Fact Check: Pupula Duplex Is NOT An Eyeball With Two Pupils -- Clinical Term Is Polycoria

Fact Check

  • by: Marlo Lee
Fact Check: Pupula Duplex Is NOT An Eyeball With Two Pupils -- Clinical Term Is Polycoria Doctored Image

Is the eye condition of having two pupils in one eye real? Yes, that's true: It's an extremely rare condition, but it exists. The clinical term for someone with two pupils is polycoria, not pupula duplex. It also does not look like the picture in the Facebook post below, which is a doctored image.

The claim appeared in a Facebook post (archived here) on February 15, 2022. The text under the image of two pupils in one eye reads:

The Pupula duplex is a medical oddity that is characterized by having two pupils in each eyeball.

This is what the post looked like on Facebook at the time of writing:

Screen Shot 2022-02-17 at 12.48.03 PM.png

Facebook screenshot(Source: Facebook screenshot taken on Thu Feb 17 17:35:24 2022 UTC)

The author of this post has not provided any sources or links to verify the term they used: "Pupula duplex."

In a February 17, 2022, email, a representative from the American Academy of Ophthamology (AAO) explained that this is a real phenomenon, but with a different name. The clinical name for someone with two pupils is polycoria. The AAO website says:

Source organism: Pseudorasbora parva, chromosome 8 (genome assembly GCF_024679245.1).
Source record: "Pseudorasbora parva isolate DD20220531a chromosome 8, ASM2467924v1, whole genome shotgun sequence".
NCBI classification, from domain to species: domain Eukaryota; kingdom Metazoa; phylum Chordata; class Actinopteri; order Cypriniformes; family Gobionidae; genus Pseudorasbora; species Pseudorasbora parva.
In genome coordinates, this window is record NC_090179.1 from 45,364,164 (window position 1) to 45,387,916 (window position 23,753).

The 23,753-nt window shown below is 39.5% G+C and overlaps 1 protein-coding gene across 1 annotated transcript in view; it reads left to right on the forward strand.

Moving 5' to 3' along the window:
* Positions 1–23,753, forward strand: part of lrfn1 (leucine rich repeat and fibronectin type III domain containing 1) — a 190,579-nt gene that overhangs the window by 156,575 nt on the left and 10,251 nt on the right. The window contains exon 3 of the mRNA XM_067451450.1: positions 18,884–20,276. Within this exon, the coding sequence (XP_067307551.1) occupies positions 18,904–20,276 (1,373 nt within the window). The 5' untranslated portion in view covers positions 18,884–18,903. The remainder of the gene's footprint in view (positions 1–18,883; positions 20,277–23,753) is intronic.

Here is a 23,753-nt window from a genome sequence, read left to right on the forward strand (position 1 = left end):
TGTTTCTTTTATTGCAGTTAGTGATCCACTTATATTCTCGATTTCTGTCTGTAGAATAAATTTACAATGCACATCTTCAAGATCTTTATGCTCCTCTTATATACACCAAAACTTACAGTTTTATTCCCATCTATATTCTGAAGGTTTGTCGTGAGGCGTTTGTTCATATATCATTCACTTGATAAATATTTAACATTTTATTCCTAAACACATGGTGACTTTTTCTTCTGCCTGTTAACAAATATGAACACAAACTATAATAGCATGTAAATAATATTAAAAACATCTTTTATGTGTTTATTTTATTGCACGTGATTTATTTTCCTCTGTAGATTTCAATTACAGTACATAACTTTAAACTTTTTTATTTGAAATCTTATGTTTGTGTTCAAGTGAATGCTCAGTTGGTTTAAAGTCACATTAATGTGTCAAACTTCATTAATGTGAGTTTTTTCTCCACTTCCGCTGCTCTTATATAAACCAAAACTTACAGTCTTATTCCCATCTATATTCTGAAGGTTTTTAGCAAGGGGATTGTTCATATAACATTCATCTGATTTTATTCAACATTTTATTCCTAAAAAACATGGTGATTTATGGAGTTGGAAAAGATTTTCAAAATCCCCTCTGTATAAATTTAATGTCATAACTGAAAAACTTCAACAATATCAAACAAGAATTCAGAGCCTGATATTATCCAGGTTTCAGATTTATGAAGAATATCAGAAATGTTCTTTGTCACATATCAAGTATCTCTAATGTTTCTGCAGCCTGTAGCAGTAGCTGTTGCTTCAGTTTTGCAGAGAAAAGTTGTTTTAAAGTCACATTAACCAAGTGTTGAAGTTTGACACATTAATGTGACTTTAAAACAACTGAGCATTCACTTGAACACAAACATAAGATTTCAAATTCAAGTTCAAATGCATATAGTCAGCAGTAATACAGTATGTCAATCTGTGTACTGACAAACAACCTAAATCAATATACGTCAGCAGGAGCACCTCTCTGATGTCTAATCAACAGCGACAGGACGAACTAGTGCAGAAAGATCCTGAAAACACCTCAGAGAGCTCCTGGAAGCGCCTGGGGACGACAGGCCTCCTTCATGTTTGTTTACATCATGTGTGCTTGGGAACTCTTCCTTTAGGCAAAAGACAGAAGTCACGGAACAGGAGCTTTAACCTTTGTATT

People with 'true' polycoria have two or more separate pupils in one or both eyes. Each pupil has its own sphincter muscle and they individually constrict and dilate. This can cause poor, dim or double vision. Surgery can help some people with true polycoria. Other patients have so-called 'false' polycoria, where holes in the iris appear as two or more pupils, but only one actually works. These holes are usually just a defect of the iris and may cause some glare.

Screen Shot 2022-02-18 at 2.57.08 PM.png

(Source: Acta Ophthalmologica Scandinavica, True polycoria or pseudo-polycoria? screenshot taken on February 18 18:21:09 2022 UTC)

The American Optometric Association (AOA) sent us an email on February 18, 2022, calling the Facebook image "fake":

Pupula duplex is not a medical term that we are aware of. While rare, some may experience a tear in the iris due to trauma or an eye disease that causes it to 'split' ... we can also confirm that the image being shared on social is fake.

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Marlo Lee is a fact checker at Lead Stories. She is a graduate of Howard University with a B.S. in Biology. Her interest in fact checking started in college, when she realized how important it became in American politics. She lives in Maryland.

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